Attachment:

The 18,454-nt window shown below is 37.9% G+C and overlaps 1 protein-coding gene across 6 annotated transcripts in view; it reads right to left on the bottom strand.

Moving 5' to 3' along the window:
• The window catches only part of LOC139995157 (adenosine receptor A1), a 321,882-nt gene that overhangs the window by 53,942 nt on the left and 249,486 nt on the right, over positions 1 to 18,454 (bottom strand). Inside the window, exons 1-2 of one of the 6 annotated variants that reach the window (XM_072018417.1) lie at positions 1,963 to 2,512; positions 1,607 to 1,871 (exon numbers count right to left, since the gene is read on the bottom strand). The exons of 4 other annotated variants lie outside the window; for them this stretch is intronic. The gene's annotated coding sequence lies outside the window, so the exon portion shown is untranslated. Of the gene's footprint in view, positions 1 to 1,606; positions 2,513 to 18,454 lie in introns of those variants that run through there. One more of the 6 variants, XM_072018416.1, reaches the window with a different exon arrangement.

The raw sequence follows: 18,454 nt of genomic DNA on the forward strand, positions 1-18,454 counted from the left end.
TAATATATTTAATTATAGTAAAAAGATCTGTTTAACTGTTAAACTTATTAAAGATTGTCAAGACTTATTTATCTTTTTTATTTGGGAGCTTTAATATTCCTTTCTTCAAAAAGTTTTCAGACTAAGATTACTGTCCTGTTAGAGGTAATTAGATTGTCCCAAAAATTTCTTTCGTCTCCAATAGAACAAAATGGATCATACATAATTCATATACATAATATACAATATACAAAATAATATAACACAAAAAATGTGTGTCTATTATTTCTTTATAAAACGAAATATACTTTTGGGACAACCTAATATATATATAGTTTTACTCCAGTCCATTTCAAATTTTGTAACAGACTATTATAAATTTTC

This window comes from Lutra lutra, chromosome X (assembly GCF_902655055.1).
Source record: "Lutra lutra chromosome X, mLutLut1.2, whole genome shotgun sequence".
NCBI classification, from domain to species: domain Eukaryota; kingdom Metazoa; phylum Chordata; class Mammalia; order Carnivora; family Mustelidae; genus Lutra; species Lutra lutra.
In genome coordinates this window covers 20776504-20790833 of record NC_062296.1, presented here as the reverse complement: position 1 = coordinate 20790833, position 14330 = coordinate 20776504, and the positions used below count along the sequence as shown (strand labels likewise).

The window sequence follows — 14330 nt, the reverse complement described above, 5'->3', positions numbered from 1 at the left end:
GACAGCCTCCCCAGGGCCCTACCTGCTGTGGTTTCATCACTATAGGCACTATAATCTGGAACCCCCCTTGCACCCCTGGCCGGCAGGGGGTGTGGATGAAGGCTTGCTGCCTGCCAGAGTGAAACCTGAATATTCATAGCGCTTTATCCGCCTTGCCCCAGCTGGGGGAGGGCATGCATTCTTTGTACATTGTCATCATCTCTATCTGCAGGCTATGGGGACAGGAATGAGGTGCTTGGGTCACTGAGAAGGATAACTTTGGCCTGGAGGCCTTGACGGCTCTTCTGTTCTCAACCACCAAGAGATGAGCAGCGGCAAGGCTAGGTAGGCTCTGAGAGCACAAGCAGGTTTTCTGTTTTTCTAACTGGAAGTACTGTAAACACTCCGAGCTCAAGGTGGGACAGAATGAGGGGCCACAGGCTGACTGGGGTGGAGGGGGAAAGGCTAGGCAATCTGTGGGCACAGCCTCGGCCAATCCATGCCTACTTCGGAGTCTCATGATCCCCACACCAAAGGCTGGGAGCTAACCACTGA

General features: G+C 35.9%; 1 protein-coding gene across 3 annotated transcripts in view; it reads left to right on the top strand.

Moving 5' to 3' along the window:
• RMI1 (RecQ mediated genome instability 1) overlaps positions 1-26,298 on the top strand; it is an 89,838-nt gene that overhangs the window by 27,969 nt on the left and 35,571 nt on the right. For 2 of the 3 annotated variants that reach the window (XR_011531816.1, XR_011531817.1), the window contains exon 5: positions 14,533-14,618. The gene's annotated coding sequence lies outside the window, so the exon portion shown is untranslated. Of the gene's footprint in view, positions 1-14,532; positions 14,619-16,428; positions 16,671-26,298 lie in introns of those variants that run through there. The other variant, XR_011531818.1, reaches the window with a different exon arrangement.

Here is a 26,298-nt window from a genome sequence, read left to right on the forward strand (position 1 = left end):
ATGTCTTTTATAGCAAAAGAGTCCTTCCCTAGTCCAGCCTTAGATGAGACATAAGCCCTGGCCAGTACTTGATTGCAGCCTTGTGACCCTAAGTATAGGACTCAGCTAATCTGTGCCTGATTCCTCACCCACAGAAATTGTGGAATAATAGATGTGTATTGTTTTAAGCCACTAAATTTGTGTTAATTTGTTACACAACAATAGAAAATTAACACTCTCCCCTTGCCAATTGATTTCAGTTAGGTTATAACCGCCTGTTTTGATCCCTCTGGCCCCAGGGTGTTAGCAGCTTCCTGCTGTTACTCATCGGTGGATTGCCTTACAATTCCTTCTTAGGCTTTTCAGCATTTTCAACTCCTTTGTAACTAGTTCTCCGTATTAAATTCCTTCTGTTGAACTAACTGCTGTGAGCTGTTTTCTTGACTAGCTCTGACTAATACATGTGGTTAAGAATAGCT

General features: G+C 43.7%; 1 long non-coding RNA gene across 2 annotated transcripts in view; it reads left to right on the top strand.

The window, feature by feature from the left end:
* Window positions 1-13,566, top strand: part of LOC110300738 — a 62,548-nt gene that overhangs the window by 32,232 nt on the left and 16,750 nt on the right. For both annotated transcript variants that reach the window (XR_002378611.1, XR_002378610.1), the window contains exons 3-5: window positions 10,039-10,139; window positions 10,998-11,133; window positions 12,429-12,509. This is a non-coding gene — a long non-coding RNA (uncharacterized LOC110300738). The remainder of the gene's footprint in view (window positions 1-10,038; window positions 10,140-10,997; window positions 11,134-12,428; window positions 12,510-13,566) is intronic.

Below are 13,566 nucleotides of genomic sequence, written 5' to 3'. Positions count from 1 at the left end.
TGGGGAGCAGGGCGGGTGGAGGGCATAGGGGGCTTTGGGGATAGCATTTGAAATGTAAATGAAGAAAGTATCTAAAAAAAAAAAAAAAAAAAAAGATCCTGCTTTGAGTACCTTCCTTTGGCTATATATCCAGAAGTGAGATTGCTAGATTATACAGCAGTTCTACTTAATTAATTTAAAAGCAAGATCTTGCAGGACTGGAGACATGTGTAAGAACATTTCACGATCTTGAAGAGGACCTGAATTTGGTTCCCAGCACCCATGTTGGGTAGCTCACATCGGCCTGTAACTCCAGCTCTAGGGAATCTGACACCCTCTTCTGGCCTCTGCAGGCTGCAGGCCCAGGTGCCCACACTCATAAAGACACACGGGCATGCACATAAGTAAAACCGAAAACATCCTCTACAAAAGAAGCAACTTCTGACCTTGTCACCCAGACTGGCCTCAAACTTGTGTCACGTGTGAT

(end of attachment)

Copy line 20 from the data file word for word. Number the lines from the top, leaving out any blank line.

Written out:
Below are 13,566 nucleotides of genomic sequence, written 5' to 3'. Positions count from 1 at the left end.